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Direct exploitation of wildlife species by human beings takes a variety of forms, from subsistence hunting (Brashares et al., 2004) to the harvesting of wild plants and animals for conversion into luxury goods and pets (Root et al., 2006; O’Brien et al., 2003). Large mammals and fish suffer disproportionately from direct human predation. Many of these vertebrates (e.g., apex carnivores, large ungulates, etc.) are strongly interacting species in their native ecosystems (Terborgh et al., 2001; Pringle et al., 2007; Ripple and Beschta, 2007a; Palmer et al., 2008), and overharvesting them may have destabilizing effects on biodiversity and ecological processes such as seed dispersal, nutrient cycling, and even primary production. In oceans, top piscivores suffer disproportionately as fleets fish down the food web (Pauly et al., 1998). Industrialized fisheries have often devastated community biomass of predatory fish within a few decades (Myers and Worm, 2003), with even sharper declines common among the apex predators (Baum and Myers, 2004).

Nonnative species introduced by people into naive ecosystems have occasionally wrought havoc on local biodiversity via predation, competition, and the disruption of co-evolved interactions. Biotic interchange is likely to increase with increasing mobility in an increasingly globalized world; under business as usual, biogeography will be increasingly homogeneous.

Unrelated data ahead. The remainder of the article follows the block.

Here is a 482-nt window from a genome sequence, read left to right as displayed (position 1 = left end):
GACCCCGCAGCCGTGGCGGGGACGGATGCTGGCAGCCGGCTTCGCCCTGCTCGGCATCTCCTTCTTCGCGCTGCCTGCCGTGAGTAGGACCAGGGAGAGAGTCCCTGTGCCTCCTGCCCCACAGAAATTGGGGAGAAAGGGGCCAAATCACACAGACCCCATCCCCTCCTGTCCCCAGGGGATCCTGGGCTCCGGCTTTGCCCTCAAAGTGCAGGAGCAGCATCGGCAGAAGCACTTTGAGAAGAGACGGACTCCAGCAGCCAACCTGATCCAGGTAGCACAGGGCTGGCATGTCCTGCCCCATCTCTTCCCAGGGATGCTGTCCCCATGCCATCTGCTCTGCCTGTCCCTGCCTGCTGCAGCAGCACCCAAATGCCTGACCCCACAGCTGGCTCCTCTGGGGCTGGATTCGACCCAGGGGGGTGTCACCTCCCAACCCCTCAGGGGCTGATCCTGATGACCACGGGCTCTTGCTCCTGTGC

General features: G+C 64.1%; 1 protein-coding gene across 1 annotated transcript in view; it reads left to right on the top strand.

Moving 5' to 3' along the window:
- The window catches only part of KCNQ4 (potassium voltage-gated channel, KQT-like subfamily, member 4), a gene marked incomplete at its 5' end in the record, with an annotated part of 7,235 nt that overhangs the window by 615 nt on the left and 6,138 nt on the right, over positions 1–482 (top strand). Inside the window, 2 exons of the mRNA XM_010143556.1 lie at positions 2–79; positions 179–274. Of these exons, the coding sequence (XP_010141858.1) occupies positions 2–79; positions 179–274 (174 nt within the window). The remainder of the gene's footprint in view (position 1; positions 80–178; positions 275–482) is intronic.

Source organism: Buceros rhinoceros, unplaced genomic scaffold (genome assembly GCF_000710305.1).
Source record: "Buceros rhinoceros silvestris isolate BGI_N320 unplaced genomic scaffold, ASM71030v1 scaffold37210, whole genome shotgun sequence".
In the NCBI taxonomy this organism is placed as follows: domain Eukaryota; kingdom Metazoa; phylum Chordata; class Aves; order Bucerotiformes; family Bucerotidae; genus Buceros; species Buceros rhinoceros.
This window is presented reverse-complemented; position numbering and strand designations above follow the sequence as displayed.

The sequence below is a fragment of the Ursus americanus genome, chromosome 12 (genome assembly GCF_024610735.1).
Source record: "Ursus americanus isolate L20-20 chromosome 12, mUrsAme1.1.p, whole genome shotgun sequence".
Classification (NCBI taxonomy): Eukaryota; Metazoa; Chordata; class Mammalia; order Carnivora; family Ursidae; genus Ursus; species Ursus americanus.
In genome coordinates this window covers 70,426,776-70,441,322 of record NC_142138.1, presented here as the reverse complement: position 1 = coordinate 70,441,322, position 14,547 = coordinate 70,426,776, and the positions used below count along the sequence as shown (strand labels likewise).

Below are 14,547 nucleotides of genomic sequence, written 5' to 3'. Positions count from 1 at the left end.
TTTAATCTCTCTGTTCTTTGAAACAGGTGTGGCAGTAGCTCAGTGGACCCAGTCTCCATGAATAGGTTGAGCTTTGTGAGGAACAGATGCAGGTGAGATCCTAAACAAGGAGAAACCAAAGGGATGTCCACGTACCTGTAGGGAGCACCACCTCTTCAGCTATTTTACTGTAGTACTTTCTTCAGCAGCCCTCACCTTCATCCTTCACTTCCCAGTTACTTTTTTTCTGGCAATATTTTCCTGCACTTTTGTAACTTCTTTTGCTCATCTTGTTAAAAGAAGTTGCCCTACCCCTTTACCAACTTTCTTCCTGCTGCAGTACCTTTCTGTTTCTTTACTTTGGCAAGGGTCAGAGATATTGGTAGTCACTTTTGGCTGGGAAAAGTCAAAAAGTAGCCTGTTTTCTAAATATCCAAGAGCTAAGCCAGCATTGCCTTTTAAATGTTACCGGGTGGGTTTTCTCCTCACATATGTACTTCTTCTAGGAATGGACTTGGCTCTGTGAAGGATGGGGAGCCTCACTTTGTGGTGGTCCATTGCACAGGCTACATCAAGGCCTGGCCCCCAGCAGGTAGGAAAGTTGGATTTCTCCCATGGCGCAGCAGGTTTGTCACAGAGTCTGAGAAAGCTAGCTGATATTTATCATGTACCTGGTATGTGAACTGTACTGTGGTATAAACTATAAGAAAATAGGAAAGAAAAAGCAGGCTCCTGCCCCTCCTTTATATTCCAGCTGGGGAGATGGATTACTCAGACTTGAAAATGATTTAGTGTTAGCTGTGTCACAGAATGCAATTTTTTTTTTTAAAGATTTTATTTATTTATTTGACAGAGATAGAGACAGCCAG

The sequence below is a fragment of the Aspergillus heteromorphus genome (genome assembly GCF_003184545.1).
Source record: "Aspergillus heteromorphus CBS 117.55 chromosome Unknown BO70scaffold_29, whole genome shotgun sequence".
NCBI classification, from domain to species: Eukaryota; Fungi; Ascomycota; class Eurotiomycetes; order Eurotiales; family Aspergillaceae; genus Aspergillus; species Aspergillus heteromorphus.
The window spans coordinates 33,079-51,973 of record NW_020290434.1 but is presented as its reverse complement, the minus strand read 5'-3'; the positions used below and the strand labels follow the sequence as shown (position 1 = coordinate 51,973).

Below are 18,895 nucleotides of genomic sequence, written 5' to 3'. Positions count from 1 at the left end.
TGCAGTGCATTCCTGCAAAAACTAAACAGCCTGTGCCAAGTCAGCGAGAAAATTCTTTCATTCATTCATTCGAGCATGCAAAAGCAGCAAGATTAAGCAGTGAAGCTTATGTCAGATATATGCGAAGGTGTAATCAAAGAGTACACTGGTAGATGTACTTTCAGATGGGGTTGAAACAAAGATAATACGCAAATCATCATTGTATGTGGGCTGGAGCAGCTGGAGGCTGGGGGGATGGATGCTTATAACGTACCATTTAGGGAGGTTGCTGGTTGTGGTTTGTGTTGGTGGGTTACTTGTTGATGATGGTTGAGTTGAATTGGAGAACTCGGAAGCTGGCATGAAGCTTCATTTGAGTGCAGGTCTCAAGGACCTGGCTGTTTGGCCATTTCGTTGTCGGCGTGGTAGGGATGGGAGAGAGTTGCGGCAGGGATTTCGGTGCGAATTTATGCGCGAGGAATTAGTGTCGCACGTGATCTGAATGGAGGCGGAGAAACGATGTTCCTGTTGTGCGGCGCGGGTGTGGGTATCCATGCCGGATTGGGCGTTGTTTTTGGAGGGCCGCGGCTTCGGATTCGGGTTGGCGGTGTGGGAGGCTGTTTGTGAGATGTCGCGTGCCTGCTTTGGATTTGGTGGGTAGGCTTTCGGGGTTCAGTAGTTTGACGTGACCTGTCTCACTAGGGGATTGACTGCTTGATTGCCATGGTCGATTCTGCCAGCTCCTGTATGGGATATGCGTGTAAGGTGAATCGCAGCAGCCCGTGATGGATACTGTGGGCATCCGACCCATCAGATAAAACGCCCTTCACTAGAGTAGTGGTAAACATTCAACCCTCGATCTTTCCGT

A cryptic yet critical threat to biodiversity is the loss of future evolutionary potential. Extinction of genetically distinct populations, decreases in effective population sizes, and homogenization of habitat types are all likely to have negative effects on future biodiversity (Myers and Knoll, 2001; Woodruff, 2001). The positive relationship between speciation rate and habitat area (Losos and Schluter, 2000) indicates that decreases in species geographic ranges will diminish future speciation rates, which in turn will impoverish future diversity (Rosenzweig, 2001). Speciation of large vertebrates, which are highly mobile and require large habitats, may cease entirely (Woodruff, 2001), and biodisparity—the range of morphological and physiological variety on Earth—will decrease as phylogenetically distinct, species-poor branches are pruned from the tree of life (Jablonski, 1995).

Loss of microevolutionary potential will also limit the capacity of populations to adapt to changing environmental conditions, highlighting another important point: The drivers of biodiversity loss will often act synergistically in imperiling populations and species. Habitat loss and fragmentation compound the effects of climate change, as species are unable to track their thermal niches spatially (Travis, 2003). The interactions among logging, fire, and climate change threaten to transform the Amazon rainforest into savanna (Oyama and Nobre, 2003; Terborgh, 2007). Such positive feedbacks seem to be a rule, rather than an excep-

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